Council had a chance to move cycling forward by supporting the staff recommendation. We dropped the ball by failing to decide.

One voice on active transportation:

On another note, I’m disappointed that the city’s cycling advisory committee has stated they want no part in a potential active transportation citizen’s advisory committee to bring discussions about transit, cycling, trails and pedestrian improvements together. We won’t advance active transportation until residents work together on all forms of active transportation and recommend funding decisions accordingly. Discussing cycling lanes on New Street in the absence of a complete conversation on all active transportation priorities is making decisions in silos. When staff report back in the fall with potential terms of reference for an active transportation committee I will support folding cycling, transit and pedestrian priorities into one committee that will meet monthly, with subcommittees on each transportation area, and speak with one voice to council, instead of continuing with the current siloed discussions we are having now.

Your Take:

What’s your preferred option for bike lanes on New Street? Let me know at or leave a comment online below.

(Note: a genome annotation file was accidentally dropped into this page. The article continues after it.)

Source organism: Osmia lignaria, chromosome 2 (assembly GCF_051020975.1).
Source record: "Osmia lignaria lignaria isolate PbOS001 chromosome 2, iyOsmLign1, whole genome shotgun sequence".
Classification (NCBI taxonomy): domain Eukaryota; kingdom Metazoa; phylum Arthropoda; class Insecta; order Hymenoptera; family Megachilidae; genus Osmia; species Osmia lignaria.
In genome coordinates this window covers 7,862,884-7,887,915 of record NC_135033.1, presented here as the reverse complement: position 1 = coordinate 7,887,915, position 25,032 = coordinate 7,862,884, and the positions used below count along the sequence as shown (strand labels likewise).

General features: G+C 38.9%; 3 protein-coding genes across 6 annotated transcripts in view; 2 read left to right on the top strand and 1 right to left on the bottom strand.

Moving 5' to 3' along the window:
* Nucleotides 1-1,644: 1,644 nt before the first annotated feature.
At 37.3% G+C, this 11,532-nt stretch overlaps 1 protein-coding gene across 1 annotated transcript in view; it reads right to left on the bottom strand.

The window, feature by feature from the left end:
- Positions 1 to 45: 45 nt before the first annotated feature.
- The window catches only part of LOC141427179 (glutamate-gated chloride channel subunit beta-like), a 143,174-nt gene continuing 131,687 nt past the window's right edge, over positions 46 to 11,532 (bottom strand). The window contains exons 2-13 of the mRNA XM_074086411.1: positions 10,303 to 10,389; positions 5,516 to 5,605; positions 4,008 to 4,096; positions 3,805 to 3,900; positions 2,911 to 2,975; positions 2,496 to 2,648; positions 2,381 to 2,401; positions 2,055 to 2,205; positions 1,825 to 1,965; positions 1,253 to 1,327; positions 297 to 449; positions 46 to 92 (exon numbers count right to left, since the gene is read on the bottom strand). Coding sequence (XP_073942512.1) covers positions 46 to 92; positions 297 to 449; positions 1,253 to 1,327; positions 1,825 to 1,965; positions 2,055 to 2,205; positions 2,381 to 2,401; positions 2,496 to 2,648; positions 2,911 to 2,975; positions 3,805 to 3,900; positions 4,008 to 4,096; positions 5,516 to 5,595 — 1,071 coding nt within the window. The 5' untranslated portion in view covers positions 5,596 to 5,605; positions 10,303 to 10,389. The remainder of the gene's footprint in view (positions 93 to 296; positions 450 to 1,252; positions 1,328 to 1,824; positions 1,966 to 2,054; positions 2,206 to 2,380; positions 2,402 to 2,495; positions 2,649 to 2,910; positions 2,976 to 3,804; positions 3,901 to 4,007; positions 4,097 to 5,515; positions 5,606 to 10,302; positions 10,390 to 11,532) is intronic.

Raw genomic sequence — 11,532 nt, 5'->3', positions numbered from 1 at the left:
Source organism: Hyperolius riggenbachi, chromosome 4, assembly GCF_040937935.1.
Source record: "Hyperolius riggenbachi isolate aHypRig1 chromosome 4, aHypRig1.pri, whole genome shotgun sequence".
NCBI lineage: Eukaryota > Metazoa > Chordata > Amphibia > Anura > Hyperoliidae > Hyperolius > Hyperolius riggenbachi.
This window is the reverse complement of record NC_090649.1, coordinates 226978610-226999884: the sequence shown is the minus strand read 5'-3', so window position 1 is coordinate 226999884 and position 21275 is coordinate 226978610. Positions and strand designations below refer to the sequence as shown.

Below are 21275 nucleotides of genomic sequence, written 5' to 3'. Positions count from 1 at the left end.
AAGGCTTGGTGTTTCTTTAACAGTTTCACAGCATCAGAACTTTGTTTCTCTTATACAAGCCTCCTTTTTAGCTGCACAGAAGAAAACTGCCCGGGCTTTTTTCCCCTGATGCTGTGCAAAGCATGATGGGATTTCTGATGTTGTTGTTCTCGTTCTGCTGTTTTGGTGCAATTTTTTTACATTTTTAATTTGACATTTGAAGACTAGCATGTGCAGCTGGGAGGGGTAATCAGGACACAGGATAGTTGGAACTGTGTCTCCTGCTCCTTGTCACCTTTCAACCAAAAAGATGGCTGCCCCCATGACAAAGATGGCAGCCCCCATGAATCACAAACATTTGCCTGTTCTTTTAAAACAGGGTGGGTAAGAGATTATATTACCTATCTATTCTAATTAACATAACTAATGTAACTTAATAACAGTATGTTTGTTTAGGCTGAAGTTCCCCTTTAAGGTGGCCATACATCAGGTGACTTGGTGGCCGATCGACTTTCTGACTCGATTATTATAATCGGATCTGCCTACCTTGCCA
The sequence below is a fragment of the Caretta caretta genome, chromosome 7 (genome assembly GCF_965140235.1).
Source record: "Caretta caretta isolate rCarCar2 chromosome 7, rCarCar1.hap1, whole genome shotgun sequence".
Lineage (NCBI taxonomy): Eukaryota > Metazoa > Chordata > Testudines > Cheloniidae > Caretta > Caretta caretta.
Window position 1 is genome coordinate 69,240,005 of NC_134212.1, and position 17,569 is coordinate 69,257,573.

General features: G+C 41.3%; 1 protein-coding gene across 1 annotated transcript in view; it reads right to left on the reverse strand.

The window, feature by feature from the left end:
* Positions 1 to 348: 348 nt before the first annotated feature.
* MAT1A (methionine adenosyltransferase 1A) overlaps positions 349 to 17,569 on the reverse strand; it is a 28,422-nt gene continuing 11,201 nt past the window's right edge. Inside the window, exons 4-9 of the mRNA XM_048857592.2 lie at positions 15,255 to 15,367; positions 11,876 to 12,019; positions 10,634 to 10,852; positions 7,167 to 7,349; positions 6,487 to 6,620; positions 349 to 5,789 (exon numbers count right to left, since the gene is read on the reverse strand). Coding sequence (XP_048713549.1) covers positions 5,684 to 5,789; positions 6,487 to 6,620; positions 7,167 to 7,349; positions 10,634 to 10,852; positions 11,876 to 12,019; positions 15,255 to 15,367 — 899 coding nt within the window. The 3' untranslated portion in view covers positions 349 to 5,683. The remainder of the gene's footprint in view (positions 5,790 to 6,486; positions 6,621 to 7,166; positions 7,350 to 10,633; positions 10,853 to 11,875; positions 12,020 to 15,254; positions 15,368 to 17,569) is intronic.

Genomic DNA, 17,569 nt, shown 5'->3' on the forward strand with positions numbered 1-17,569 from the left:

Burlington considers widening New St for raised bike lanes for $2m
Article Name
Burlington considers widening New St for raised bike lanes for $2m
The door was left open to widen New Street from Martha St to Guelph Line to accommodate on-road bike lanes when the road is resurfaced: total cost of $2m.

Written by Marianne Meed Ward

A Better Burlington began in 2006 after my neighbours said they felt left out of city decisions, learning about them only after they’d been made.

As journalist for 22 years, I thought “I can do something about that” and a website and newsletter were born. They’ve taken various forms and names over the years, but the intent remains: To let you know what’s happening at City Hall before decisions are made, so you can influence outcomes for A Better Burlington.

The best decisions are made when elected representatives tap the wisdom of our community members, and welcome many different perspectives.This site allows residents to comment and debate with each other; our Commenting Guidelines established in 2016 aim to keep debate respectful.

Got an idea or comment you want to share privately? Please, get in touch:


Leave a Reply
  1. If we could get past the budget issue, there really is a once in 15 years opportunity, to put Burlington on the map for the beginning of a real cycle friendly community…..The East-West corridor connecting Burlington to Oakville for cyclists could well be started by the extra work and expense required in the section of New Street under discussion…..It would be interesting to determine exactly how many trees may have to re-located before calling the project an “environmental disaster”….I don’t think exactly those words have been used, but the message is pretty well the same…..So, if we can muster up the courage and build something really worthwhile on New Street, future generations will thank us….